We’re going to talk in this blog post, about how to write the perfect CV and land your dream job. Sound good? Let’s go!
Let’s talk about layout
When it comes to writing a CV it can be hard to know where to start and how much detail the reader wants. A recent survey showed that most employers only tend to read the first page of a CV, and base the decision on whether to take the candidate to interview stage purely on this.
So, with that in mind the first page of your CV has got to work hard; decide what the strongest key information about you is and layout your CV to make that stand out.
Start with key basics like personal info, make sure that there are no typing errors in your email address and telephone number. Before we go any further, on the subject of typos, make sure there are none in your CV. Attention to detail is key in many Tech roles so don’t fall down at the first hurdle, proof read, spell check; you know the drill.
Follow this with a short summary paragraph about you, depending on what you want to say about yourself and the level of formality you want to employ, here are some suggested heading titles you could use;
– Personal Summary
– Personal Aims
– Experience Summary
– About Me
Your next heading is a very important one in the Tech world, KEY SKILLS. Most recruiters and employers will naturally scan read your CV initially to find this so make sure it is near the top of your CV, neatly laid out, and accurately represents your areas of skill and expertise. The simplest way to present this is a 2 or 3 column section of bullet points – although you can sub divide it into categories if you wish e.g. LANGUAGES, PLATFORMS, DESIGN METHODOLOGIES. Overall though, keep it clean and concise.
Next up is your relevant experience, depending on your career stage the heading will be one of these;
– Employment (if you have commercial experience you should list your most recent and any previous roles under this heading)
– Relevant Industry Experience (If you have been on a work placement this is a good heading to use, list your experience and detail skills/projects)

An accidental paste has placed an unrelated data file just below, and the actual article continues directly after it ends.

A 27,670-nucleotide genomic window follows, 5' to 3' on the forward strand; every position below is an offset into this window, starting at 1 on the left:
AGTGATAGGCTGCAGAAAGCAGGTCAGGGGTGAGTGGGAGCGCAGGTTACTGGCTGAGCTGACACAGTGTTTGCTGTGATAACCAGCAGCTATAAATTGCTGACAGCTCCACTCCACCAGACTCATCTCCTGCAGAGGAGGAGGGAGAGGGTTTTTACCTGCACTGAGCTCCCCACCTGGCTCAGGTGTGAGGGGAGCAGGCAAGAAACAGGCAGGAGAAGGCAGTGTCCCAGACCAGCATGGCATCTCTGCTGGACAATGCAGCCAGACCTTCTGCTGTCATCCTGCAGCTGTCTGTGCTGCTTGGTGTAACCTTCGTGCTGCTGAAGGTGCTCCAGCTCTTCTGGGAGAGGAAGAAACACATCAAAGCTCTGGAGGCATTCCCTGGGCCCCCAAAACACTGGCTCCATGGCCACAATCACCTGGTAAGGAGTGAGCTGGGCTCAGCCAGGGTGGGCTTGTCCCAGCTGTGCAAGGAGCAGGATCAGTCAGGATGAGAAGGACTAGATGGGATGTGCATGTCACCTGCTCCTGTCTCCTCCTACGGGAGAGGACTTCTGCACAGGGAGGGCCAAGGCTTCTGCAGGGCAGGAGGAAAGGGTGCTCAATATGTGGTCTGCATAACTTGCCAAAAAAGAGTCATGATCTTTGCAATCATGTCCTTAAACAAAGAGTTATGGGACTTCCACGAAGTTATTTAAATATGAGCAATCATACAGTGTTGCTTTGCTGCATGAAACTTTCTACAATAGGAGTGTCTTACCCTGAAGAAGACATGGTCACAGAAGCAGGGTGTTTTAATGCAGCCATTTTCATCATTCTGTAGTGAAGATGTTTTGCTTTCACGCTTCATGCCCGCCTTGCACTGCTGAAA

– Projects (If you haven’t yet got any commercial experience or work placements, showcase your achievements on recent projects and talk about the skills you’ve used and any notable wins).
Next up, if you are an active member of the Tech community, talk about it! This should fall after your work experience section and just before your ‘interests’.
Finally, add some personality to your CV; include a section that tells us about you, your hobbies, your interests. Now that you have wowed with your technical skills and experience it’s important to show that you are a person, not a robot. A lot of the companies we work with are looking for the right personalities to fit within their team, so whether you be a gamer, into live music, a bungee jumping enthusiast or locked away tinkering with your home PC network etc. tell us about what makes you tick in a short, punchy paragraph at the bottom of your CV.
Now that we have covered off the layout, and what to include here are some tips to make your CV
Keep it snappy
Short, sharp and to the point. No one wants to hear your life story – yet! (save that for your interview where you can dazzle them with your knowledge and experience).
Allow yourself maximum of 3 small bullet points per role or project to highlight your key achievements in each. The person who initially reads your CV may not always be a technical person (a HR manager for example) so it’s not always relevant t go into intense technical detail about how you’ve done things in a project, you can delve deeper at interview stage.
No matter what level of experience you have, work examples are a great addition to your CV. Supporting URLs, code examples/GitHub, websites you’ve worked on etc. are always a welcome sight on a CV. Include these as an appendices; reference the appendices on the first page of your CV, and dedicate a second page to your work examples. This ensures that your CV is clear and concise, whilst also showcasing your skills in evidence.